Melanie Bracewell is a deserved Billy T winner – her show was a masterclass in the old-school, lean-on-a-mic style of stand-up with enough new-style performance flavour to keep it relevant. She’s a hell of a writer too, and the last ten minutes is so beautifully structured that I was red with jealousy.

Why Does This Feel So Good? was a perfect 10pm show, and a solid showcase for relative newcomers Brynley Stent and Rhiannon McCall. It was a bit loose, a bit raucous and showed off both performers’ strengths – Stent’s absurdist bent, and McCall’s straight-up dryness – without ever falling apart.

Sieni Leo’o Olo showed amazing promise – she has presence, comic timing and a physicality that seasoned pros would be jealous of, despite a slightly rough 40 minutes (where I bravely volunteered for audience participation because nobody else was) and I can’t wait to see what she does next year. The Q Loft is an unforgiving space for even the most seasoned of performers, and while Olo doesn’t quite meet the literal high ceilings of the place, she’ll be more than up to the task sooner than any of us are ready for.

I went into shows knowing that I was unlikely to deal with sexist or racist material (although it’s not like women can’t be racist, even within the confines of this festival) and that I was probably going to stay firmly within my comfort zone. Hell, I even made sure that I would be seeing women I knew I would enjoy – the usual Basement crowd, a woman of colour, and two people who I’ve loved on TV.

As a gay man, I’ve found more kinship and more to relate to in both the comedy and the drama of women than men, and as someone who has been watching stand-up since childhood – when there wasn’t a huge number of gay male stand-ups – I’ve connected a lot more with women. Margaret Cho, Wanda Sykes, Gilda Radner – these are the women I grew up connecting with. I don’t even know who George Carlin is. (Don’t message me, I know who George Carlin is. He’s Kelly Carlin’s dad.)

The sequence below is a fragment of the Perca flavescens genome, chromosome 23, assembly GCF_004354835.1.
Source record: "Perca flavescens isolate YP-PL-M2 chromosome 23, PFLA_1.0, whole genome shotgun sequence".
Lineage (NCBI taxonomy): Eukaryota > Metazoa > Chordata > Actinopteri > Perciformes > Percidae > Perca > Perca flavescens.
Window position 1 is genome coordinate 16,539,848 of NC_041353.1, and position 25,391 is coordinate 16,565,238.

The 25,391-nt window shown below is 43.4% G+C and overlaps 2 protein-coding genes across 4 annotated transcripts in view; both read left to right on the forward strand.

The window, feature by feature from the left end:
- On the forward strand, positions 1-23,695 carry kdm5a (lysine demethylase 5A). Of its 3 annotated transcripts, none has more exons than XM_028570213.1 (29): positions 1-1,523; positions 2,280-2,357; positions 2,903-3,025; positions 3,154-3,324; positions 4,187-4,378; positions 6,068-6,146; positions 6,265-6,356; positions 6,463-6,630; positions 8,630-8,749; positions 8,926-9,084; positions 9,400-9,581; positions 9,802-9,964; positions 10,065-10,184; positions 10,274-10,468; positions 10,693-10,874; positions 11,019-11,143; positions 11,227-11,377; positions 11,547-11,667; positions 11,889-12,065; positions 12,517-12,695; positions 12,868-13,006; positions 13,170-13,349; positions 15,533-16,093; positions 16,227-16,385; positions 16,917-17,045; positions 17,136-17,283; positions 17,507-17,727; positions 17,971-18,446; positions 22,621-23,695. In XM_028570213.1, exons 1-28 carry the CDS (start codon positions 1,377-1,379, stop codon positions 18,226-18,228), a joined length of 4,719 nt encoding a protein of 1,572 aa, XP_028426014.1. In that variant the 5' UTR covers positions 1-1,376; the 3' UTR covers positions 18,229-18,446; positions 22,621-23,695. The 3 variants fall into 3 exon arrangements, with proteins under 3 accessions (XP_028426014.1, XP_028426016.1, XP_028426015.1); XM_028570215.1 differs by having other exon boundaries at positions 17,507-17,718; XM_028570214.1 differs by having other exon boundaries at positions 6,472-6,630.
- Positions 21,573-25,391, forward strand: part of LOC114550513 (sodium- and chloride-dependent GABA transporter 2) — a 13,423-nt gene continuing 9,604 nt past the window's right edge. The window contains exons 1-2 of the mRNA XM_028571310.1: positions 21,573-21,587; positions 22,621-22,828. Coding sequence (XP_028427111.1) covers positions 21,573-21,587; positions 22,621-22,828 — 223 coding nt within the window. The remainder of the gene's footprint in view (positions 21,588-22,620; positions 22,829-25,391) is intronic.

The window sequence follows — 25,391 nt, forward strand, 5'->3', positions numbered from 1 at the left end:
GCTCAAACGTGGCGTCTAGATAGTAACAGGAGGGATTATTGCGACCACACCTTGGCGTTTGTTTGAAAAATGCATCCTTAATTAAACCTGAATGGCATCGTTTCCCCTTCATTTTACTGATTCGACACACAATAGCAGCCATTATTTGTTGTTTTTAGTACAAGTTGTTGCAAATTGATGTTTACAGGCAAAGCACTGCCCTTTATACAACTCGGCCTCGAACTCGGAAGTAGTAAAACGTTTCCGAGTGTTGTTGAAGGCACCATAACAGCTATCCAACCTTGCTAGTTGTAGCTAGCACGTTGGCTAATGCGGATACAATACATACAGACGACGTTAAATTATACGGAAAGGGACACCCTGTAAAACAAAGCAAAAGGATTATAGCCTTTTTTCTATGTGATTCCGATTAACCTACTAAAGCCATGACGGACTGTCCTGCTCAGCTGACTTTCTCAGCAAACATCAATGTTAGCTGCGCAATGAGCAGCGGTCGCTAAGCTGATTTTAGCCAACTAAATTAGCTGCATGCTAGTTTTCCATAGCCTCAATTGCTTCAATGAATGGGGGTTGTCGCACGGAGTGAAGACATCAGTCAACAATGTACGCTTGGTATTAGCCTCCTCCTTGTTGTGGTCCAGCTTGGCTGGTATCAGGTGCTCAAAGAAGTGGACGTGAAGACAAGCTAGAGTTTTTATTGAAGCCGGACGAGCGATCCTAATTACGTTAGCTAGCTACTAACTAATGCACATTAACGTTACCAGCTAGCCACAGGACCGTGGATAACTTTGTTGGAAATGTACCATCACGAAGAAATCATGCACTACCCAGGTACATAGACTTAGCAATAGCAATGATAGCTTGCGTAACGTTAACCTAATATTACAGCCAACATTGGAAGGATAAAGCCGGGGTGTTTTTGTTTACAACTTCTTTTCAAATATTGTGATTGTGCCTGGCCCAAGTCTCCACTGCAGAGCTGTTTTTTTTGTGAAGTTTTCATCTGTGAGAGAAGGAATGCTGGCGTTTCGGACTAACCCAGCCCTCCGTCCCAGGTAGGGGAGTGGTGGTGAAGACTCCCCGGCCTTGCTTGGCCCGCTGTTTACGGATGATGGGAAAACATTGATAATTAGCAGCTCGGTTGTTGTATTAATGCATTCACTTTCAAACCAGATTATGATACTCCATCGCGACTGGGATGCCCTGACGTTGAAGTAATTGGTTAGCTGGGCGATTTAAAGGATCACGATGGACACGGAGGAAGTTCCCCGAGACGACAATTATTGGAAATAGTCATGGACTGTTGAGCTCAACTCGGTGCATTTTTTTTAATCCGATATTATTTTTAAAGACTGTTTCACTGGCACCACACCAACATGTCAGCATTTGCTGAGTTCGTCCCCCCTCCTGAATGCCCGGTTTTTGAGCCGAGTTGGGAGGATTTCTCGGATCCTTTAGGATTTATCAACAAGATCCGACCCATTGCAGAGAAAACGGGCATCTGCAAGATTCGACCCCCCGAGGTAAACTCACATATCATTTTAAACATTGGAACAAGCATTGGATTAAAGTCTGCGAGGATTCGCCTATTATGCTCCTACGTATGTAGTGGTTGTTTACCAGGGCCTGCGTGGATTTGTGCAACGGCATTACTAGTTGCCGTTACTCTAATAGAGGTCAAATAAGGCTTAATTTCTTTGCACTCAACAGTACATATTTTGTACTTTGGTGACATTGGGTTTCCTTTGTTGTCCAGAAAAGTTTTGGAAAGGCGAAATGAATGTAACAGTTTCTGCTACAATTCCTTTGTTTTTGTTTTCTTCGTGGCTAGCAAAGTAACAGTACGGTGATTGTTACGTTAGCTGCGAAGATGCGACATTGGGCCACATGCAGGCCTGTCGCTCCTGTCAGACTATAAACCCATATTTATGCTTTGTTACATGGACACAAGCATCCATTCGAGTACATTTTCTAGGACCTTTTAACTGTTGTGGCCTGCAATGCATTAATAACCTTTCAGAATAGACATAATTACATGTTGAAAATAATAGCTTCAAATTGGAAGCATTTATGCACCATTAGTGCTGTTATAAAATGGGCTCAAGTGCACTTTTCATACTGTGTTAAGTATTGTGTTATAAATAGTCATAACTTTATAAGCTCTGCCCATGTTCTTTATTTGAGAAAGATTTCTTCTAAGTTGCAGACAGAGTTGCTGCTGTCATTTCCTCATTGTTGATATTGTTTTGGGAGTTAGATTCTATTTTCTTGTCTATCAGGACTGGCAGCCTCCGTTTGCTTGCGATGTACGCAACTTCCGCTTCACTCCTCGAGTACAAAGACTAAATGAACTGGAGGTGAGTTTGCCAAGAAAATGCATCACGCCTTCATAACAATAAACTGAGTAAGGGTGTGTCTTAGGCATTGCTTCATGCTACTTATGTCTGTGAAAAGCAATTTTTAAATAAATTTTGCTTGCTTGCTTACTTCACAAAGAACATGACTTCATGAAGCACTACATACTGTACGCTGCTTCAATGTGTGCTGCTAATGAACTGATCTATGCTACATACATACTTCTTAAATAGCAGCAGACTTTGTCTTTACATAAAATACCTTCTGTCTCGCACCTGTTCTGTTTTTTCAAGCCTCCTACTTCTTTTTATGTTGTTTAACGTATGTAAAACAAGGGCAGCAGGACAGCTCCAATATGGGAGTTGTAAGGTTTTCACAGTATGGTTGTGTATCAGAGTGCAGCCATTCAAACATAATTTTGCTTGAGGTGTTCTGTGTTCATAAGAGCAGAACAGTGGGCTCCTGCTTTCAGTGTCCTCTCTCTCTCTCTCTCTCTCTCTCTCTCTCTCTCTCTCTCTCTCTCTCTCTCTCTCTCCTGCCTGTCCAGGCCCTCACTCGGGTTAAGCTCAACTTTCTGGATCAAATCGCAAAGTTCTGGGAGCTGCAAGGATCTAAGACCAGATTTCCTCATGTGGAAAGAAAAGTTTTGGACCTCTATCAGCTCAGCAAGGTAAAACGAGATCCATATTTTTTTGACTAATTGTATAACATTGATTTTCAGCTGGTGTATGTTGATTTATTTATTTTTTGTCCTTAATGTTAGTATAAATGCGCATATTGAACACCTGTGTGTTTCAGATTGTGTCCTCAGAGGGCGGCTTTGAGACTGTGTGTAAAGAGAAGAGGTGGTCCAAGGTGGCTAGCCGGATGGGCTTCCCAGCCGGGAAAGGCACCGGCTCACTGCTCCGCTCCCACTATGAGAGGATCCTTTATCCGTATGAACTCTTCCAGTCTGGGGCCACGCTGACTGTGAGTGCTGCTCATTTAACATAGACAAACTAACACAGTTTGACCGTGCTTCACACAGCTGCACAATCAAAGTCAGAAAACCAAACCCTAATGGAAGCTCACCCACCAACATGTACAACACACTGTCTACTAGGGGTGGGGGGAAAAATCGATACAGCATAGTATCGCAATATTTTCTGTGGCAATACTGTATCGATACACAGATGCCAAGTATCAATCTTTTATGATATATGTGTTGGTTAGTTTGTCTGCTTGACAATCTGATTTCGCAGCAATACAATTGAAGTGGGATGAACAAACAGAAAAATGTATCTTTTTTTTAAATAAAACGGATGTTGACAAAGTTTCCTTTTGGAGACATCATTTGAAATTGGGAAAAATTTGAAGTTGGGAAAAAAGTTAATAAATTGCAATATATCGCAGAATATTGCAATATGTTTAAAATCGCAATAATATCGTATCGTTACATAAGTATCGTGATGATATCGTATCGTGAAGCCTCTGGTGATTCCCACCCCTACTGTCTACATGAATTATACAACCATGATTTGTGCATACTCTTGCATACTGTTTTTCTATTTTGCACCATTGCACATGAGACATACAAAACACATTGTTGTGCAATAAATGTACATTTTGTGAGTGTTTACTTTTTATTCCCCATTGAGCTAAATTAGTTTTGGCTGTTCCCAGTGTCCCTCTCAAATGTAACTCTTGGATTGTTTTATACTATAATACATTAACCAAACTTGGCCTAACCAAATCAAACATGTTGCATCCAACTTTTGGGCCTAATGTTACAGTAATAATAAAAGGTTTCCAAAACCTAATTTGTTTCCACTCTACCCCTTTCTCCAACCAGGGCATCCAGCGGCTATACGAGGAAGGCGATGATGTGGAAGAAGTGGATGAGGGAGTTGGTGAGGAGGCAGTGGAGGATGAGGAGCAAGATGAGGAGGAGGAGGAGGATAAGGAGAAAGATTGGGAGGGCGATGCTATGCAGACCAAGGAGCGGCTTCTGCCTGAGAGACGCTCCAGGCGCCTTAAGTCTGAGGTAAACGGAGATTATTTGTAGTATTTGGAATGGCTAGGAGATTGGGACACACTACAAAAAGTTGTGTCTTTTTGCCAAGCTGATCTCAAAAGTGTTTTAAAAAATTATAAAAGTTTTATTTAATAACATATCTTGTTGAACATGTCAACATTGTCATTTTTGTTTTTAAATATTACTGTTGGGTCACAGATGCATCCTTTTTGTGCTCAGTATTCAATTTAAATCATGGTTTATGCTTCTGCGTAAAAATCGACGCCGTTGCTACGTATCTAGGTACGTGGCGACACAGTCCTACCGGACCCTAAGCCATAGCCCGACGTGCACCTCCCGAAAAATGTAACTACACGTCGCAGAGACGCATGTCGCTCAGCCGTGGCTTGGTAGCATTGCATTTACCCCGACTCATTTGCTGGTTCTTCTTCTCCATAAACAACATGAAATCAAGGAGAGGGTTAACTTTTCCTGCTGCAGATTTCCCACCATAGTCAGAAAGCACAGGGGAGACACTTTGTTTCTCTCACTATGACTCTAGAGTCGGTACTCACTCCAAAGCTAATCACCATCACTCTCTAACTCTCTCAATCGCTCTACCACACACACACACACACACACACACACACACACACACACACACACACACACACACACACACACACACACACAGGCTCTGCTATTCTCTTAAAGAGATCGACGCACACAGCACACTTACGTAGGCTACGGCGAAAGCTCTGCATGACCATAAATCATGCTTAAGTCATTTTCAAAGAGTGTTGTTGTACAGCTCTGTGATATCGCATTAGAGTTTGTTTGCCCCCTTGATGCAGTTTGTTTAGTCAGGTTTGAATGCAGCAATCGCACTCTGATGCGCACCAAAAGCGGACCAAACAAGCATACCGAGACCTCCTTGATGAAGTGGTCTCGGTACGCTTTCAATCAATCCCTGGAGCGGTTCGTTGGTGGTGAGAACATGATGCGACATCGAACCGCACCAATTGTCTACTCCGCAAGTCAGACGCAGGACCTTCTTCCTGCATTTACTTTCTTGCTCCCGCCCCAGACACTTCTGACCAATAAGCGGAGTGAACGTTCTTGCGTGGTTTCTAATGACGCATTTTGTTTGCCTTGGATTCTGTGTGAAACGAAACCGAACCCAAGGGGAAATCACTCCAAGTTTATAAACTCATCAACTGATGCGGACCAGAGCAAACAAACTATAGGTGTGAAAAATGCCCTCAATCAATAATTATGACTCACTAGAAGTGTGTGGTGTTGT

Margaret Cho was one of my inspirations and safe places growing up.

And then, when I’d seen all seven shows, I thought: Did I just enjoy myself because I was seeing women… or because this was the first year I hadn’t run myself ragged trying to collect all the shows?

The truth is I didn’t actually see enough to satisfy my thesis – there were 22 shows with no men onstage in this year’s comedy festival. I saw seven of those. That’s not a great sample size by any stretch of the imagination.

And honestly, only seeing those seven shows revealed the frustrating limitations of the task I’d set myself. I missed out on shows by both Rhys’s – Mathewson and Nicholson – two of my favourite comedians. I missed two of the most buzzed about shows in the festival, the Fred-winning Camp Binch by Chris Parker and Giddy, by Leon Wadham. And most galling of all, I missed out on the Billy T nominated show by duo Two Hearts, who did my favourite show of last year’s festival.